Often, payment apps such as Venmo and PayPal require biometric screening of your face or finger to authenticate money transfers. They also restrict users from re-entering their security details and feature buy-in options for extra risk protection. These added details to trusted payment apps are leading many users to opt into the digital sphere and away from paper money methods. 

Most popular payment apps in 2024

PayPal, Venmo, and Zelle continued to take the digital payment sphere by storm in 2023 and are the front-runners for payment apps in the new year. 

PayPal

With 428 million users, PayPal is the largest online payment processing site worldwide, according to DemandSage. With its intuitive design and high encryption standards, many users prefer this app for its security and convenience. 

Venmo

If you want to buy your friend their next coffee or send your aunt some gas money for driving you to the airport, you can't beat the convenience and simplicity of Venmo. Venmo users can transfer money directly to their bank account or debit card in 30 minutes or less, and the service is a fantastic option for sending money to peers and family members. Venmo requires a verified bank account to transfer money and users can add additional security by adding a PIN or two-step verification to their account.

Zelle

Similarly to Venmo, Zelle is a popular payment app for peer-to-peer payments that allows users to send and receive money among banks instantaneously. In addition to having a mobile app, Zelle is also offered within the apps of many major banks and credit unions across the U.S. Transfers in this app are free for users and offer free immediate payments.

Methodology 

GOBankingRates surveyed 1,063 Americans ages 18 and older from across the country between Nov. 27 and Nov. 29, 2023, asking 22 different questions: (1) What category best describes your current financial institution?; (2) Have you considered changing banks within the past year?; (3) If you have considered changing banks in the past year, were any of the following factors? (Select all that apply.); (4) Which feature, perk or other offering is most important to you when opening an account with a new institution?; (5) Are you currently satisfied with all of the banking products and services offered by your bank/credit union?; (6) Would you ever have different types of accounts across multiple banks (i.e. checking at Chase, but savings at TD Bank)?; (7) What is your most preferred method of banking?; (8) Which of the following is the biggest factor of you staying with your current bank?; (9) Which of the following bank accounts do you currently use/have open? (Select all that apply.); (10) How much is the minimum balance you keep in your checking account?; (11) How much do you currently have in your savings account?; (12) What amount of a sign-up bonus would make you consider switching banks?; (13) Have you considered using any app-only banking platforms (aka neobanks) in the past year (e.g. Current, Chime, Dave, etc.); (14) How important is it to you for your bank to be affiliated with a crypto exchange/platform?; (15) In the past year, how often have you written a physical check?; (16) When was the last time you visited your bank in person?; (17) Why would you choose to visit your bank in person? (Select all that apply.); (18) Have you had an overdraft on your checking account in the past year?; (19) How much do you trust your current bank to act in your best interest?; (20) How much do you trust your current bank to protect your private information?; (21) Do you trust regional banks more than national banks?; and (22) How much cash do you keep at home? GOBankingRates used PureSpectrum's survey platform to conduct the poll.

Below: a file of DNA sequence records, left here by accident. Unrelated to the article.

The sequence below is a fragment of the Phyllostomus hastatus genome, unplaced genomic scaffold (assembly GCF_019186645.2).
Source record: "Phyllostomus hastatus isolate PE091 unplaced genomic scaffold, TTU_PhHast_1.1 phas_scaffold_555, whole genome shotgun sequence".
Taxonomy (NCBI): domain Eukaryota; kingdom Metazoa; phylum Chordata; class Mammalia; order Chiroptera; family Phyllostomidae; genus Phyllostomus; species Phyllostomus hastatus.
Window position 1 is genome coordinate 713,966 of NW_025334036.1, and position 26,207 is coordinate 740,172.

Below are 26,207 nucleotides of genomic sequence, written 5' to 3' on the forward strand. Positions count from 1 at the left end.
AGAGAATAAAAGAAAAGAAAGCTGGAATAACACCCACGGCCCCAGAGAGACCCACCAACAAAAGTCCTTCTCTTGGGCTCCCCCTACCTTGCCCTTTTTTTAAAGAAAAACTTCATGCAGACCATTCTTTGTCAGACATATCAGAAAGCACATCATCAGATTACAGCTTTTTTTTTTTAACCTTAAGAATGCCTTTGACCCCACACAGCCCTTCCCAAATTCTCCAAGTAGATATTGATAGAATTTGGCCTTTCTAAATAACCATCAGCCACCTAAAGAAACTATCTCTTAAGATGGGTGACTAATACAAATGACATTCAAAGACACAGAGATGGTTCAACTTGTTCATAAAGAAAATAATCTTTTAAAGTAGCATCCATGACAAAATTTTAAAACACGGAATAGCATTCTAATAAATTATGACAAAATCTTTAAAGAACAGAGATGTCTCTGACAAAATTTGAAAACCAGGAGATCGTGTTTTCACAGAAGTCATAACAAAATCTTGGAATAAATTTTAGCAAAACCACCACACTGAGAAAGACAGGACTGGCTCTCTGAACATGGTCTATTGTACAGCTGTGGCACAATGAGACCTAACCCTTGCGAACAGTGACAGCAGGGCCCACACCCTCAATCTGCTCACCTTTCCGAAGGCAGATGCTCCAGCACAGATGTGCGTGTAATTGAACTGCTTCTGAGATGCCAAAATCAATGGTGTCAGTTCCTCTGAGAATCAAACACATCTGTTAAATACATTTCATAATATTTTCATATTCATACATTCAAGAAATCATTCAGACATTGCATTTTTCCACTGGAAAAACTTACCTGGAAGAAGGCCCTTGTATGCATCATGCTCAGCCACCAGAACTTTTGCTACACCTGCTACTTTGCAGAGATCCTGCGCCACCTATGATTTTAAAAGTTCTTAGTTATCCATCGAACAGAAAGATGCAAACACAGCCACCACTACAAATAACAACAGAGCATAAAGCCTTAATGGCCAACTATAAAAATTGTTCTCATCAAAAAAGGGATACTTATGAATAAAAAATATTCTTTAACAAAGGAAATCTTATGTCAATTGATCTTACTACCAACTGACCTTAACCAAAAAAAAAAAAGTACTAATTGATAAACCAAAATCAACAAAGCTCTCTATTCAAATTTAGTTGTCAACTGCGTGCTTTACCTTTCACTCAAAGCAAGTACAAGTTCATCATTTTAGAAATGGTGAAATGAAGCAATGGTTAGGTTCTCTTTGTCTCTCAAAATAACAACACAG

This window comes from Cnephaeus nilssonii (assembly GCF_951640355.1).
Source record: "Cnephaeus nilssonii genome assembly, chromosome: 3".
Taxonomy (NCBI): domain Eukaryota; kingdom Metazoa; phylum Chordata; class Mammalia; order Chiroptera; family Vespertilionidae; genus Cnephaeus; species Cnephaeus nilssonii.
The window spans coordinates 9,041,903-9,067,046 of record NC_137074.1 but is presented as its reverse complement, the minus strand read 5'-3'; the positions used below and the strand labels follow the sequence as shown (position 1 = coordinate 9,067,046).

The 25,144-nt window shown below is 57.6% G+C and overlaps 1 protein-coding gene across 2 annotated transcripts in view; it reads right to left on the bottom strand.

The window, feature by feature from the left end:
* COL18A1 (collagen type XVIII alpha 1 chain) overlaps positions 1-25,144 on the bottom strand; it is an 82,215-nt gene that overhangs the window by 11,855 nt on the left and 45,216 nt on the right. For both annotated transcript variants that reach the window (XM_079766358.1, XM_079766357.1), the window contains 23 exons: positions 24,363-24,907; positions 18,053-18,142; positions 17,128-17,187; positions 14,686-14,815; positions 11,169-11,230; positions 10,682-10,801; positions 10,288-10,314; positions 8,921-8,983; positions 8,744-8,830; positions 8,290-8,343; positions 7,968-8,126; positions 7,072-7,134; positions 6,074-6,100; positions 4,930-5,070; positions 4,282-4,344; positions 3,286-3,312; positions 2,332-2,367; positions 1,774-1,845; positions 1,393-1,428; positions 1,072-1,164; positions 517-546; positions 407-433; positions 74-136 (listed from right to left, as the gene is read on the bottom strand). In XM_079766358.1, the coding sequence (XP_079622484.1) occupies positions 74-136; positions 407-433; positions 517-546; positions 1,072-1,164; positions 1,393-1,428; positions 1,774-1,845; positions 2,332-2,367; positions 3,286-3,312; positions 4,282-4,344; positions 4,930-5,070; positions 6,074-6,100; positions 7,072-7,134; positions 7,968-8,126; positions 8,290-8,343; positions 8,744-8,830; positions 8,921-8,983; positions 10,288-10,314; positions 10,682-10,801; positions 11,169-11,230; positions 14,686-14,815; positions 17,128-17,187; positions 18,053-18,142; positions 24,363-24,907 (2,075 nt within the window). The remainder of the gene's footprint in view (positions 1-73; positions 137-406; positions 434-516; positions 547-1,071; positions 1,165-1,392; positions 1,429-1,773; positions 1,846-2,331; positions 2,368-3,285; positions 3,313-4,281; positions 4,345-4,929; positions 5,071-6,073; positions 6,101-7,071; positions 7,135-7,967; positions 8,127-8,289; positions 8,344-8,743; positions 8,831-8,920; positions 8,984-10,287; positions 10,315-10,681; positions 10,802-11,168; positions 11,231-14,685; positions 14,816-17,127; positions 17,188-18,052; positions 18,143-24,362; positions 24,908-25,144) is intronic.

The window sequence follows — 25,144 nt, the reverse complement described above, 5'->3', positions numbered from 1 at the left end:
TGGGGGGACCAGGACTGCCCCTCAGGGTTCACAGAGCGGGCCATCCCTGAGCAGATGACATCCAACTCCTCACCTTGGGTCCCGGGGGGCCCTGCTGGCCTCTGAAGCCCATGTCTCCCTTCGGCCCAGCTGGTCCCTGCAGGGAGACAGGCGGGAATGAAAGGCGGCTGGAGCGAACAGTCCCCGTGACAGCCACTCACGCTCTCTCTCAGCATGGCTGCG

Gabrielle Olya contributed to the reporting for this article.

This story was produced by GOBankingRates and reviewed and distributed by Stacker Media.